Jerusalem (Reuters) – Israel could find acceptable an understanding between its arch-foe Iran and the United States if it includes rigorous supervision of Tehran’s nuclear programme, a senior lawmaker said in comments aired on Saturday.
According to Iranian and Western officials, Israel’s main ally Washington is holding talks with Iran to sketch out steps that could include limiting the Iranian nuclear programme.
These steps would be cast as an “understanding” rather than an agreement requiring review by the U.S. Congress, such as the 2015 accord abandoned in 2018 by then-President Donald Trump.
“It’s not a wide-scope agreement, it’s more like a small agreement, a memorandum of understanding, an M.O.U., and I think Israel can live with this if there is real supervision,” Yuli Edelstein, head of the Israeli parliament’s Foreign Affairs and Defence Committee, told Channel 12’s Meet the Press.
Prime Minister Benjamin Netanyahu’s office declined comment on whether fellow Likud party member Edelstein’s remarks reflected the views of the premier.
On Tuesday, before briefing the foreign affairs and defence committee, Netanyahu said in televised remarks: “Our position is clear. No agreement with Iran would obligate Israel, which will do everything required to defend itself.
“Our opposition to the deal – a return to the original (2015) deal – is working, I think.”
“But there are still differences in outlook, and we do not hide these, regarding smaller agreements too. We have been stating our position clearly, both in closed and open sessions,” Netanyahu said.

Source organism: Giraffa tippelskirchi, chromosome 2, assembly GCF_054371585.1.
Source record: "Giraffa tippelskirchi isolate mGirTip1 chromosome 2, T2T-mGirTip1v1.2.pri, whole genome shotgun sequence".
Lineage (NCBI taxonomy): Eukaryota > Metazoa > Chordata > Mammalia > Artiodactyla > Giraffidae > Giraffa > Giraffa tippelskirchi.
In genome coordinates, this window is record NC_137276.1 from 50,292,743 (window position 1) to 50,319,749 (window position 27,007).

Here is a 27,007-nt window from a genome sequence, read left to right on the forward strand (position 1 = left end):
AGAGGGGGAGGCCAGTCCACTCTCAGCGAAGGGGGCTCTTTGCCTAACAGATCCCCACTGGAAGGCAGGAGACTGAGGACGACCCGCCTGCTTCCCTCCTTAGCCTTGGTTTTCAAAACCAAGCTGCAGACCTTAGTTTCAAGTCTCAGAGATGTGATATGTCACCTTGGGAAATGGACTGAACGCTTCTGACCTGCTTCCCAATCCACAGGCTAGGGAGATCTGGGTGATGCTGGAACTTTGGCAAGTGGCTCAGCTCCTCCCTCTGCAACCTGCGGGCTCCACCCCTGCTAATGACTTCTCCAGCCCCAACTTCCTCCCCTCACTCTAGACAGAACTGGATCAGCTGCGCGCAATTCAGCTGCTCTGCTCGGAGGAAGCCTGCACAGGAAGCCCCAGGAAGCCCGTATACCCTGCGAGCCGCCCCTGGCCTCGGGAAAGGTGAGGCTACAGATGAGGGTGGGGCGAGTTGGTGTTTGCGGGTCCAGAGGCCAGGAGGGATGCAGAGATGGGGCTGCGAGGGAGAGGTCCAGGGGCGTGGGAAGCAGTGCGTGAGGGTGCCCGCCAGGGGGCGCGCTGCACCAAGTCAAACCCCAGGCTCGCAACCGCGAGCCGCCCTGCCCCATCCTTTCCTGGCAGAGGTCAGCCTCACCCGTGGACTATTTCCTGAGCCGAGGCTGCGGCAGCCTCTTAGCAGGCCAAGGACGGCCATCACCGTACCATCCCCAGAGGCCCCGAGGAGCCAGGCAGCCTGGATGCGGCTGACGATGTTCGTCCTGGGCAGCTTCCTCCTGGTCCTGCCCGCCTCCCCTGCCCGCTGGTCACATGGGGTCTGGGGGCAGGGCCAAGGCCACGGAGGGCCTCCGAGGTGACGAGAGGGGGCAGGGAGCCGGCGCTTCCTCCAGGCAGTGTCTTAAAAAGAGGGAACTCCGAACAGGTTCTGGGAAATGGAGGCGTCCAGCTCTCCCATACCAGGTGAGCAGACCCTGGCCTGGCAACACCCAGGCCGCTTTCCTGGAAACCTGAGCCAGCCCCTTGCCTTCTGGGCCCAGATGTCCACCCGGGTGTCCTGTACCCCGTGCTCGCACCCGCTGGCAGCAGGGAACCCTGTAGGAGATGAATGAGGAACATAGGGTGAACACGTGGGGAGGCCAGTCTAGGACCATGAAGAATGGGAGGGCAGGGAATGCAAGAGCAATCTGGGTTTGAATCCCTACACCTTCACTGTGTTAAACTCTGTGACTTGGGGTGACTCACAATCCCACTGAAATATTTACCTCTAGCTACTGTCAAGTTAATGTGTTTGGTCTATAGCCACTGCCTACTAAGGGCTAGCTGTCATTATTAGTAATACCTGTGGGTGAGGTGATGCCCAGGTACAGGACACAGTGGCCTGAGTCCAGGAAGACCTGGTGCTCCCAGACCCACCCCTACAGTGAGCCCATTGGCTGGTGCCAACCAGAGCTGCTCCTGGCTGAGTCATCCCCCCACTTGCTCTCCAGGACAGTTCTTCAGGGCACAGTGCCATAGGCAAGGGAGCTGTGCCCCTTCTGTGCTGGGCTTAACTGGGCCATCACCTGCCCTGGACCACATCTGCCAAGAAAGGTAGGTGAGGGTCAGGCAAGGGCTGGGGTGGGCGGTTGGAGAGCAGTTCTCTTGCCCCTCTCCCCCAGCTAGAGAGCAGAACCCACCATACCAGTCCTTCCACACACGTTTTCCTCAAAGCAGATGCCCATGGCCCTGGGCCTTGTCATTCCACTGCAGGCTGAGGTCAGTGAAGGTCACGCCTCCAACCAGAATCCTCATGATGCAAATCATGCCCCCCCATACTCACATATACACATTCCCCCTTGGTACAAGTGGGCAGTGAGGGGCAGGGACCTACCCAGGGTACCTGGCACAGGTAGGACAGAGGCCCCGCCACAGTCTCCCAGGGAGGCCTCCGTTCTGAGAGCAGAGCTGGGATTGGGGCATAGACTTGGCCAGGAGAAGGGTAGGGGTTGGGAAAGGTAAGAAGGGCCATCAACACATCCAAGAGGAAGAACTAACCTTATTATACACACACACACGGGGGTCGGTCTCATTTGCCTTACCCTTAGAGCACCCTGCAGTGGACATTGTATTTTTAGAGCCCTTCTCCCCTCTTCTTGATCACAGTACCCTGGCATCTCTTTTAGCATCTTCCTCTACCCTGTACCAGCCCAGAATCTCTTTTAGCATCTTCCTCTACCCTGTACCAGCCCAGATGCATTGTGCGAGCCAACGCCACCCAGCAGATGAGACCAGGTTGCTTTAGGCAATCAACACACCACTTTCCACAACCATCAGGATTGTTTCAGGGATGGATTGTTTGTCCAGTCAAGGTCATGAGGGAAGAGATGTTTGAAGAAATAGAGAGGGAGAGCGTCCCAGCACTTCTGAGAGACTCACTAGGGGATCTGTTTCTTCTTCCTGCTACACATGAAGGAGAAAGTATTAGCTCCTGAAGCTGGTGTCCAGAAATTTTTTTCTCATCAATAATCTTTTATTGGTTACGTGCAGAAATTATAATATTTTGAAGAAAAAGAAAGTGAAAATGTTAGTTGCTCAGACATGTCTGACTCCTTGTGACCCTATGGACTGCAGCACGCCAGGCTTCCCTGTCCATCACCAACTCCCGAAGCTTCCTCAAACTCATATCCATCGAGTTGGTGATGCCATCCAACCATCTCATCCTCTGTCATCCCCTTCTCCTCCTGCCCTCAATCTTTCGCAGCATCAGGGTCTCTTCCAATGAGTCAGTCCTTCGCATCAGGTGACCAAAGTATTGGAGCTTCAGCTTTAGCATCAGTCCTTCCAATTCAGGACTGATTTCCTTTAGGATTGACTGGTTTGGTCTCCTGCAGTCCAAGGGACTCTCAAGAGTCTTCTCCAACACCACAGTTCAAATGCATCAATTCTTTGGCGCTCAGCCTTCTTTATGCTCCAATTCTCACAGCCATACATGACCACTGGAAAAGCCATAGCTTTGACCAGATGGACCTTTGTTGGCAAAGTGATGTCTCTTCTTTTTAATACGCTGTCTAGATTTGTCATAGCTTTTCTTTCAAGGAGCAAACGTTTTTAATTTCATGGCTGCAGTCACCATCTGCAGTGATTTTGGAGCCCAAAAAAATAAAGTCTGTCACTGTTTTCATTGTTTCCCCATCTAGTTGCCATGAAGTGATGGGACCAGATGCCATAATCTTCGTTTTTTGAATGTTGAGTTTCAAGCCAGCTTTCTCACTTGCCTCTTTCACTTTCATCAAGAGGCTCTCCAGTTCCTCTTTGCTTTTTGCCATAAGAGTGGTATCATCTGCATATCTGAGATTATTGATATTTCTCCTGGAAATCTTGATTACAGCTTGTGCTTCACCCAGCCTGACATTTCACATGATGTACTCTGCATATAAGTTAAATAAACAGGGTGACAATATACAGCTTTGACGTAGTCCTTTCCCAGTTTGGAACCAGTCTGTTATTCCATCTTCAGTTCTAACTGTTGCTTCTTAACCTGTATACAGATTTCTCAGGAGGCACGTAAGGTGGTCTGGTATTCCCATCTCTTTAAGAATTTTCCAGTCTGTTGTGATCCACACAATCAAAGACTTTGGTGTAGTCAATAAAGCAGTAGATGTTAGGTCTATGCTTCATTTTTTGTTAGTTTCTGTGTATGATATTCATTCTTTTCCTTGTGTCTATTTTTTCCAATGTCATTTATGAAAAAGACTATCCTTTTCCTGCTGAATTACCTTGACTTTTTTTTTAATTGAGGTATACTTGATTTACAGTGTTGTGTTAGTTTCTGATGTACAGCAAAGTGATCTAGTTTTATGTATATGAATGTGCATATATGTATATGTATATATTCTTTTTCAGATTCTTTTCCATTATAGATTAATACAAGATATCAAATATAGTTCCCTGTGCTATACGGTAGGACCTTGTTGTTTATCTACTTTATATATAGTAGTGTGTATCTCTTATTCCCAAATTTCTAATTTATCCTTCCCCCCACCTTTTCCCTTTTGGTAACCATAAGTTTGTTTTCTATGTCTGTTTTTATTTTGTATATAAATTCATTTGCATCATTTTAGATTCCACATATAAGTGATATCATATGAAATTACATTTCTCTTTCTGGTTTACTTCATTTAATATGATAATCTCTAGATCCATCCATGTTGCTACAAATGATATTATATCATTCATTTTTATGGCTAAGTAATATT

A core element of the possible understanding which remains unclear is the degree to which Iran would agree to rein in its uranium enrichment. Israeli officials in Netanyahu’s circle have given potentially differing views on the issue this month.
Netanyahu’s national security adviser, Tzachi Hanegbi, said Israel didn’t see as much “damage” in any new understanding as there was in the 2015 deal, but it was “poised” for any Iranian shift to more than 60% fissile purity.
“That would already be a clear acknowledgment that the uranium enrichment is for weapons needs,” Hanegbi said in an interview published on Friday in newspaper Israel Hayom, referring to the 90% fissile purity required for a bomb.
But last week, Strategic Affairs Minister Ron Dermer – who accompanied Hanegbi to Washington talks about Iran – voiced misgivings about any “freeze” of current enrichment levels.
“It means that you reconcile with a higher level of enrichment in Iran. And we thought that was a bad idea then, and we think it’s a bad idea today,” he told the AJC Global Forum in Tel Aviv.
Having failed to revive the 2015 deal, U.S. President Joe Biden’s administration hopes to restore some limits on Iran to keep it from getting a nuclear weapon that could threaten Israel and trigger a regional arms race.
The U.S. government has dismissed reports it is seeking an interim deal with Tehran, which denies seeking the bomb.